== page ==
Here is the biggest reason why mind mapping has not been shown to work in anything approaching a “definitive” scientific study or unbiased evaluation — too many things are called “mind mapping” are all lumped together.

A strong research (evaluation) design includes the following factors.

a) Different things called mind mapping are compared. As I see it, there is are three major things called “mind mapping.” The first is Buzan-style organic mind mapping. My bias is to say that this will work best in most (but not all) applications, but I would like to see hard data that my observations are correct. The second style of mind mapping is that embraced by those who use Mindjet aka Mind Manager and comparable programs. Such a style seems to be preferred among business types, and I used Mindjet (formerly known as Mind Manager) for about 15-20 years with many different types of health- and social-care professionals. Then there are dozens of other methods and diagrams called “mind maps,” most of which probably could be called spider maps. I would clump all of these methods together although I do recognize that the category is very heterogeneous.

Addition to original post: Separating these three categories will almost certainly show that the three clusters of methods are not equally effective for all applications. Combining them together dilutes the effects of the first and second methods because the third is probably comprised of a number of less than effective methods.

b) The effects of mind mapping need to be maximized. That is, the participants learning mind mapping or being taught to read existing mind maps need to be trained by experts (and I mean real top-of-the-food-chain mind mapping instructors) in one of the three types of “mind mapping.” The instructor needs to be a “real pro” at this, not a teacher or consultant who has had minimal formal training in mind mapping. Random assignment of participants (subjects) to one of the three mind mapping conditions needs to be made.

c) A lot of before and after variables need to be measured like memory, creativity, ability to learn new materials, ability to increase upon prior knowledge, sophistication of information processing, and all of the other things people claim about mind mapping.

d) Then the data need to be analyzed for enhancements (or not) from mind mapping according in each of the three three dominant models. That is, there needs to be a study of the interactions of learning one of the three mind mapping models from an expert, type of application, and type of effects.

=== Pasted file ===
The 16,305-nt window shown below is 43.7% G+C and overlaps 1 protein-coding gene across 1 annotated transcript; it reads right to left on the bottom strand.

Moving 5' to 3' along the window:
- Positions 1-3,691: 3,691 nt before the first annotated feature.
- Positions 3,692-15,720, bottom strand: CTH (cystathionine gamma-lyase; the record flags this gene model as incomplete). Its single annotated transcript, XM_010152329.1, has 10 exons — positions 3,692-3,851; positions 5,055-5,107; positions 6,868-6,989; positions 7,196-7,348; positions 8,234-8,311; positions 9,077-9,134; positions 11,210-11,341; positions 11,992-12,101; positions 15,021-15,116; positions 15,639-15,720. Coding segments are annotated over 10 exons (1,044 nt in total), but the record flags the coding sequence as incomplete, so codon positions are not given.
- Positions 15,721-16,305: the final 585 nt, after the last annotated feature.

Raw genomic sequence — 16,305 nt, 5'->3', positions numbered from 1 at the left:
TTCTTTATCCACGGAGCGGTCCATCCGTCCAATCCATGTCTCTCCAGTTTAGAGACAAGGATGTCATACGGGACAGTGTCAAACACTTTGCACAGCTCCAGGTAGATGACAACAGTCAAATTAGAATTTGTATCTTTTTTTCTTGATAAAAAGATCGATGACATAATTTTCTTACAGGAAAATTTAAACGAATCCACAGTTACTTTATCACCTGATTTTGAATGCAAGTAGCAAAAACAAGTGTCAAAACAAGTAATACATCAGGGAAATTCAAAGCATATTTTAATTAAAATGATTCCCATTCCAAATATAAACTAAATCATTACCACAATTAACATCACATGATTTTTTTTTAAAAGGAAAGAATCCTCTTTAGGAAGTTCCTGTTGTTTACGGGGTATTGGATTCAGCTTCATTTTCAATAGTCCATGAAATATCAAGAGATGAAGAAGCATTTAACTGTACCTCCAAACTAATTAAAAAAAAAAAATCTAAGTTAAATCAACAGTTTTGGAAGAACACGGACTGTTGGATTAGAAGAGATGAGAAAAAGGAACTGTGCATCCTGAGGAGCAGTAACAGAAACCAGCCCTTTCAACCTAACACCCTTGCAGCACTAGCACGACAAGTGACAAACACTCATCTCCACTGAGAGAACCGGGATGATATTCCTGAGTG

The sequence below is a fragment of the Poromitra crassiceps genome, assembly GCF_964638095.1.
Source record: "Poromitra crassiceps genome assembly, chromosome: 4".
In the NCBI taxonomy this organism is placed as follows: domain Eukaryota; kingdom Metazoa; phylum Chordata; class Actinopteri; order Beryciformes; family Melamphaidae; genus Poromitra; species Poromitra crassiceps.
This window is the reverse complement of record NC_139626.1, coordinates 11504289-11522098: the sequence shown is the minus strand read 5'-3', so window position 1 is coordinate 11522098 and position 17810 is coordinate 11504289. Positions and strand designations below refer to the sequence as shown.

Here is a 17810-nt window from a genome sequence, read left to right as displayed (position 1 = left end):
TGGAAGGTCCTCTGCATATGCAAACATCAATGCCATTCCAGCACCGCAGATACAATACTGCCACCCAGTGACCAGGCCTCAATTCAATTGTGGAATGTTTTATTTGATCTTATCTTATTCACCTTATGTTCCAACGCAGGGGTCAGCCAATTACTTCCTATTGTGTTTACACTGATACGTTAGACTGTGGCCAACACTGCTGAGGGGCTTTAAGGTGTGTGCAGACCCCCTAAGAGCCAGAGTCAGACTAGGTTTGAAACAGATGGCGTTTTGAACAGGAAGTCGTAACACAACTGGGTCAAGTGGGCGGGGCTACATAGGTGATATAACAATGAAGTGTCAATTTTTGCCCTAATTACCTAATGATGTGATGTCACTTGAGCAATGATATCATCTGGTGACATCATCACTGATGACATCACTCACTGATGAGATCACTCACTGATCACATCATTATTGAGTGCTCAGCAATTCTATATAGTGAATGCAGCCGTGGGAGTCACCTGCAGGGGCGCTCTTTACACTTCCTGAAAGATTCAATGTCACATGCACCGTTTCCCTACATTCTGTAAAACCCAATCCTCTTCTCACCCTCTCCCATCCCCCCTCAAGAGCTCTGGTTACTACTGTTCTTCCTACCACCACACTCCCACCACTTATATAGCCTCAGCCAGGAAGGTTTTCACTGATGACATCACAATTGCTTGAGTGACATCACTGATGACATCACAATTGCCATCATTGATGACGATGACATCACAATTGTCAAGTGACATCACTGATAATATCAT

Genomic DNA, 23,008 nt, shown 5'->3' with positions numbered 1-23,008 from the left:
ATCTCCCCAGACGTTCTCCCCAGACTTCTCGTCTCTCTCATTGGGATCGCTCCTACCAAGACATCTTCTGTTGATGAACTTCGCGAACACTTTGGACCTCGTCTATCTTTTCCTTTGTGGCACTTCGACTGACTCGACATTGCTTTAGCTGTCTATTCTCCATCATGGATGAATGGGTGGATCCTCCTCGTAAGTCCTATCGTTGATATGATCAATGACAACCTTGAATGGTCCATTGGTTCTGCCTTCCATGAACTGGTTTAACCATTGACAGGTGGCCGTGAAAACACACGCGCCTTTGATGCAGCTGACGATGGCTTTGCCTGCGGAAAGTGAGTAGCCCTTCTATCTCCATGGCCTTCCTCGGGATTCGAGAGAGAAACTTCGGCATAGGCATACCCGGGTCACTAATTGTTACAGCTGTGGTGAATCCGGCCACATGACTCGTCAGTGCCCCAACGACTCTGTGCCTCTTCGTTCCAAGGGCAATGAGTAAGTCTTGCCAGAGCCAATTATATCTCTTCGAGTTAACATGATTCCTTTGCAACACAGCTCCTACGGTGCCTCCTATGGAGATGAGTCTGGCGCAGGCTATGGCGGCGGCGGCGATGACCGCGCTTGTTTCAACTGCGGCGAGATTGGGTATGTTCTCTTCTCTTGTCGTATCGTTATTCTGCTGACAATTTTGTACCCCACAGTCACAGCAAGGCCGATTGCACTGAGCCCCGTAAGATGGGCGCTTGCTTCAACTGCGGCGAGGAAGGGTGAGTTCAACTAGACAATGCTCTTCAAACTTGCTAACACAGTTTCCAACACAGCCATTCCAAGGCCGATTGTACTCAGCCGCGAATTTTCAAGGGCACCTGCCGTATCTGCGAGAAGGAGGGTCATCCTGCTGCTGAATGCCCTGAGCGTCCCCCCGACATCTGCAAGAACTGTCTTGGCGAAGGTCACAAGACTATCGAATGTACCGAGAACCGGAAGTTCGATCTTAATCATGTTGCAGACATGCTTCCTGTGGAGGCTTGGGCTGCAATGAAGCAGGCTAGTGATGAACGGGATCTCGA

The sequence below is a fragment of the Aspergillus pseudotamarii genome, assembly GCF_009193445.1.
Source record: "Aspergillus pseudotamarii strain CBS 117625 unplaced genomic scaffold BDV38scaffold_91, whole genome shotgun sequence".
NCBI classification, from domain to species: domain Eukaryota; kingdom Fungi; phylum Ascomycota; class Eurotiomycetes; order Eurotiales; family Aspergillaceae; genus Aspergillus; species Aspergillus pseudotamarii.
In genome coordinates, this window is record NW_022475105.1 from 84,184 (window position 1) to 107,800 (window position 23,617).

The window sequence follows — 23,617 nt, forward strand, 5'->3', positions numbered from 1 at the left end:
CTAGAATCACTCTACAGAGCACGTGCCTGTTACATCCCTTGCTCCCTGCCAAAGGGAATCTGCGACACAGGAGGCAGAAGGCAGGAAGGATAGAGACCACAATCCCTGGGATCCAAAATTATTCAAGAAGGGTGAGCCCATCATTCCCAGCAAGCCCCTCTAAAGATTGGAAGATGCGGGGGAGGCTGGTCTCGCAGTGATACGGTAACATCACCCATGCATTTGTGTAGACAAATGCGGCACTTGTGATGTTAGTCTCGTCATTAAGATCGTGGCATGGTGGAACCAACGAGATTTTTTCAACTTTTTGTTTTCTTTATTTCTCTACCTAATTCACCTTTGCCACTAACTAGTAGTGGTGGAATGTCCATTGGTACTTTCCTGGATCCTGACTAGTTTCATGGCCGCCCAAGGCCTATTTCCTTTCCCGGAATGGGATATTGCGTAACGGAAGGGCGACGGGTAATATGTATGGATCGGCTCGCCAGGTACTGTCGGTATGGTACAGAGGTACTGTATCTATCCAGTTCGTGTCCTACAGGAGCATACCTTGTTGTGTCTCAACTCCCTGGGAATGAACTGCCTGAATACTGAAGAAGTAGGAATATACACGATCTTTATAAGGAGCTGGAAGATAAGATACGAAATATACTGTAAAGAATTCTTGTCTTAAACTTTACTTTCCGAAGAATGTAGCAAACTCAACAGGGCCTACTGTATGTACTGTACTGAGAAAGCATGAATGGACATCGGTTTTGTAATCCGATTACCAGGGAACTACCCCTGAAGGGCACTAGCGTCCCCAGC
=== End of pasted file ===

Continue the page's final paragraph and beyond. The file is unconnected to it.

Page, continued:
Show me a dozen studies that support mind mapping (with random assignment, large samples, and conducted by a neutral investigator in this highly competitive commercial area) and I will tell everyone it has been proven that mind mapping works for these 10 applications and not these 5 others and what the best kind of mind mind mapping is for achieving certain goals.

Show me even better and more complex studies and I will jump with glee that my own observations have been confirmed.

Or, if it doesn’t work, accept the fact that this is voodoo, a management-education-training fad, or just plain commercial exploitation. (I don’t believe it is any of these things but I also cannot say YET that science unequivocally understands mind mapping.)

You wanna make the big claims, get independent parties to test them in an unbiased way that meets the most rigid scientific-educational standards. The odds are you will be happy you did as will potential users and educator-trainers.

[If you are an education, psychology, neuroscience, or healthcare student there are a lot of good PhD dissertations to be written in this area.]

A few of my examples of using mind maps from around this blog/website.

Click images to zoom.

blank canvas  apps not  mind maps

Obvious  Answer comfort work 35 crazy computer saturday3 huba's laws of  mind mapping

iPad mailbox app Software  Rankings  Visual Links handdrawn

Irv Oii  est. 2012 small want

XM Evaluating Mind Maps with %22Expert Content%22 iMindMap5 MapUnited States Presidents Timeline Final

writing in mind map

A few months ago I made a post about comparing three web sites in terms of the usefulness of each for collating links of related materials. This is a slight expansion of my prior concept and map. Branches can be used not only to show positions (rank, size, weight) but also the “reasons” for the position.

As before, in reference to the original title “Pinterest Pins and PearlTrees,” I am referring to “pin” in the context of wrestling.

Yup wrestling.

Pinterest,, and PearlTrees compete in the same space to be the best web-based way to refer readers of your blog, tweet stream, or web site to alternate sources of information.

Software  Rankings  Visual Links

Upon much further analysis, I have revised my conclusions, April 18, 2016. For my current views click here.

Let’s look at a simple set of perceptual changes and how these may be related to whether people are comfortable with Buzan’s rules of mind mapping.

Please click on the images to increase their size.